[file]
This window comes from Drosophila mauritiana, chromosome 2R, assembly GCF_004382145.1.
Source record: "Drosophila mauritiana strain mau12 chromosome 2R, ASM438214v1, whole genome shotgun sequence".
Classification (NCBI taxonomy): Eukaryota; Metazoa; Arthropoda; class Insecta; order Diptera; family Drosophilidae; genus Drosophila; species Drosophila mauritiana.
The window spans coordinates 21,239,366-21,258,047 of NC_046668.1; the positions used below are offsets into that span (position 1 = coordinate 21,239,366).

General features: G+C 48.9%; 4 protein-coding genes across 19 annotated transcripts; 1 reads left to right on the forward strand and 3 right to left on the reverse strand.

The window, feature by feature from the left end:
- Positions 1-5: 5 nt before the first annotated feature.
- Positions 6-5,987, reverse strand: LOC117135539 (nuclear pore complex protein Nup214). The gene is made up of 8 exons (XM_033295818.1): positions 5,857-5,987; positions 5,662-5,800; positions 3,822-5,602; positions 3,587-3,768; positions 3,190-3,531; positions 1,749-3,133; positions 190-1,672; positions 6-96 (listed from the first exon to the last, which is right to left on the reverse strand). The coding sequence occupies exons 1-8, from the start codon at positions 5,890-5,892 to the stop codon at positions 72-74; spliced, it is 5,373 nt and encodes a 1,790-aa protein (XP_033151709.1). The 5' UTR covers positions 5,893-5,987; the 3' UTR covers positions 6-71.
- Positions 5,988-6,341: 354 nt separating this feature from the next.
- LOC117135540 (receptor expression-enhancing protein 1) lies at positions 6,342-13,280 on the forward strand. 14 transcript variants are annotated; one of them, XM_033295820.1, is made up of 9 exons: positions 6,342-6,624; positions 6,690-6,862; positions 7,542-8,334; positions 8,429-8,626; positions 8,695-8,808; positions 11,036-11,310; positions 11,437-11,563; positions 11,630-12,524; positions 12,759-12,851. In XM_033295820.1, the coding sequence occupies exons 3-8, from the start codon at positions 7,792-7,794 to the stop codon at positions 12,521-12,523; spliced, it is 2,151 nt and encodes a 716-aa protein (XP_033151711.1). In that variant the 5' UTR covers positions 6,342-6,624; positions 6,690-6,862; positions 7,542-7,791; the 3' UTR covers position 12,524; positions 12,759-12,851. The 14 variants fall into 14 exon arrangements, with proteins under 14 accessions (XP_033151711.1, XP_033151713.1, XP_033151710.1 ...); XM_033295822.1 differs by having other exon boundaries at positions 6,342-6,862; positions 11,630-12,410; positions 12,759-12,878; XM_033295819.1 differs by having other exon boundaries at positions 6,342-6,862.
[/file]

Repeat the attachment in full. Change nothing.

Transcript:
This window comes from Drosophila mauritiana, chromosome 2R, assembly GCF_004382145.1.
Source record: "Drosophila mauritiana strain mau12 chromosome 2R, ASM438214v1, whole genome shotgun sequence".
Classification (NCBI taxonomy): Eukaryota; Metazoa; Arthropoda; class Insecta; order Diptera; family Drosophilidae; genus Drosophila; species Drosophila mauritiana.
The window spans coordinates 21,239,366-21,258,047 of NC_046668.1; the positions used below are offsets into that span (position 1 = coordinate 21,239,366).

General features: G+C 48.9%; 4 protein-coding genes across 19 annotated transcripts; 1 reads left to right on the forward strand and 3 right to left on the reverse strand.

The window, feature by feature from the left end:
- Positions 1-5: 5 nt before the first annotated feature.
- Positions 6-5,987, reverse strand: LOC117135539 (nuclear pore complex protein Nup214). The gene is made up of 8 exons (XM_033295818.1): positions 5,857-5,987; positions 5,662-5,800; positions 3,822-5,602; positions 3,587-3,768; positions 3,190-3,531; positions 1,749-3,133; positions 190-1,672; positions 6-96 (listed from the first exon to the last, which is right to left on the reverse strand). The coding sequence occupies exons 1-8, from the start codon at positions 5,890-5,892 to the stop codon at positions 72-74; spliced, it is 5,373 nt and encodes a 1,790-aa protein (XP_033151709.1). The 5' UTR covers positions 5,893-5,987; the 3' UTR covers positions 6-71.
- Positions 5,988-6,341: 354 nt separating this feature from the next.
- LOC117135540 (receptor expression-enhancing protein 1) lies at positions 6,342-13,280 on the forward strand. 14 transcript variants are annotated; one of them, XM_033295820.1, is made up of 9 exons: positions 6,342-6,624; positions 6,690-6,862; positions 7,542-8,334; positions 8,429-8,626; positions 8,695-8,808; positions 11,036-11,310; positions 11,437-11,563; positions 11,630-12,524; positions 12,759-12,851. In XM_033295820.1, the coding sequence occupies exons 3-8, from the start codon at positions 7,792-7,794 to the stop codon at positions 12,521-12,523; spliced, it is 2,151 nt and encodes a 716-aa protein (XP_033151711.1). In that variant the 5' UTR covers positions 6,342-6,624; positions 6,690-6,862; positions 7,542-7,791; the 3' UTR covers position 12,524; positions 12,759-12,851. The 14 variants fall into 14 exon arrangements, with proteins under 14 accessions (XP_033151711.1, XP_033151713.1, XP_033151710.1 ...); XM_033295822.1 differs by having other exon boundaries at positions 6,342-6,862; positions 11,630-12,410; positions 12,759-12,878; XM_033295819.1 differs by having other exon boundaries at positions 6,342-6,862.